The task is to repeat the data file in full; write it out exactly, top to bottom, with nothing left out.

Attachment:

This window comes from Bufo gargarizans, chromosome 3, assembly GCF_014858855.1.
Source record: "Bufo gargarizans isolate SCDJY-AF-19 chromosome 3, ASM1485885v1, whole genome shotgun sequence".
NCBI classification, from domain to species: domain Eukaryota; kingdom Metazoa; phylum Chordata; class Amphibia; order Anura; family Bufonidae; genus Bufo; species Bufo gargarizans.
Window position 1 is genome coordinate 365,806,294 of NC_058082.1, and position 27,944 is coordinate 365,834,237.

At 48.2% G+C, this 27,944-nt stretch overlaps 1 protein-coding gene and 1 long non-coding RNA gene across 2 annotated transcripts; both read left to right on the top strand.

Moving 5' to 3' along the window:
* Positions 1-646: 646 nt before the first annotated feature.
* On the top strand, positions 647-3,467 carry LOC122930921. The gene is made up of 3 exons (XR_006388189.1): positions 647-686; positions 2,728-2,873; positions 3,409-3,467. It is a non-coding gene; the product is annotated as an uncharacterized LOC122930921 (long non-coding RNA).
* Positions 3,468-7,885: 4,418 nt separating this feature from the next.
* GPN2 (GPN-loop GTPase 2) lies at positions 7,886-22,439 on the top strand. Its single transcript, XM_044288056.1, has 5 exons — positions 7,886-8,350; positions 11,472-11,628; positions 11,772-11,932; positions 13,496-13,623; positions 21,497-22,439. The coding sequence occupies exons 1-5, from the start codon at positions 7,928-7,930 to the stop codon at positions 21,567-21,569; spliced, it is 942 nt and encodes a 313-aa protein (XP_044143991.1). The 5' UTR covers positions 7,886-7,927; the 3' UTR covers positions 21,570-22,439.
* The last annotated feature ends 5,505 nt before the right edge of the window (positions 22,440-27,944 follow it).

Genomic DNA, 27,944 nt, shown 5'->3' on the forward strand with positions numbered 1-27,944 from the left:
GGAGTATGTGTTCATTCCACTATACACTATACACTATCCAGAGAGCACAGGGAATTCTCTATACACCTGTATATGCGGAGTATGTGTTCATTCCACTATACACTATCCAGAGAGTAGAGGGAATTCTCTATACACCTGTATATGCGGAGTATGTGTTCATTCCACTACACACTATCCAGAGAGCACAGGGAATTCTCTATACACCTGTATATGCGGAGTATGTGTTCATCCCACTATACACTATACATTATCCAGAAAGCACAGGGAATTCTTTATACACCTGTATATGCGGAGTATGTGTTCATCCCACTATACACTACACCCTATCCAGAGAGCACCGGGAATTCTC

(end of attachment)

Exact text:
This window comes from Bufo gargarizans, chromosome 3, assembly GCF_014858855.1.
Source record: "Bufo gargarizans isolate SCDJY-AF-19 chromosome 3, ASM1485885v1, whole genome shotgun sequence".
NCBI classification, from domain to species: domain Eukaryota; kingdom Metazoa; phylum Chordata; class Amphibia; order Anura; family Bufonidae; genus Bufo; species Bufo gargarizans.
Window position 1 is genome coordinate 365,806,294 of NC_058082.1, and position 27,944 is coordinate 365,834,237.

At 48.2% G+C, this 27,944-nt stretch overlaps 1 protein-coding gene and 1 long non-coding RNA gene across 2 annotated transcripts; both read left to right on the top strand.

Moving 5' to 3' along the window:
* Positions 1-646: 646 nt before the first annotated feature.
* On the top strand, positions 647-3,467 carry LOC122930921. The gene is made up of 3 exons (XR_006388189.1): positions 647-686; positions 2,728-2,873; positions 3,409-3,467. It is a non-coding gene; the product is annotated as an uncharacterized LOC122930921 (long non-coding RNA).
* Positions 3,468-7,885: 4,418 nt separating this feature from the next.
* GPN2 (GPN-loop GTPase 2) lies at positions 7,886-22,439 on the top strand. Its single transcript, XM_044288056.1, has 5 exons — positions 7,886-8,350; positions 11,472-11,628; positions 11,772-11,932; positions 13,496-13,623; positions 21,497-22,439. The coding sequence occupies exons 1-5, from the start codon at positions 7,928-7,930 to the stop codon at positions 21,567-21,569; spliced, it is 942 nt and encodes a 313-aa protein (XP_044143991.1). The 5' UTR covers positions 7,886-7,927; the 3' UTR covers positions 21,570-22,439.
* The last annotated feature ends 5,505 nt before the right edge of the window (positions 22,440-27,944 follow it).

Genomic DNA, 27,944 nt, shown 5'->3' on the forward strand with positions numbered 1-27,944 from the left:
GGAGTATGTGTTCATTCCACTATACACTATACACTATCCAGAGAGCACAGGGAATTCTCTATACACCTGTATATGCGGAGTATGTGTTCATTCCACTATACACTATCCAGAGAGTAGAGGGAATTCTCTATACACCTGTATATGCGGAGTATGTGTTCATTCCACTACACACTATCCAGAGAGCACAGGGAATTCTCTATACACCTGTATATGCGGAGTATGTGTTCATCCCACTATACACTATACATTATCCAGAAAGCACAGGGAATTCTTTATACACCTGTATATGCGGAGTATGTGTTCATCCCACTATACACTACACCCTATCCAGAGAGCACCGGGAATTCTC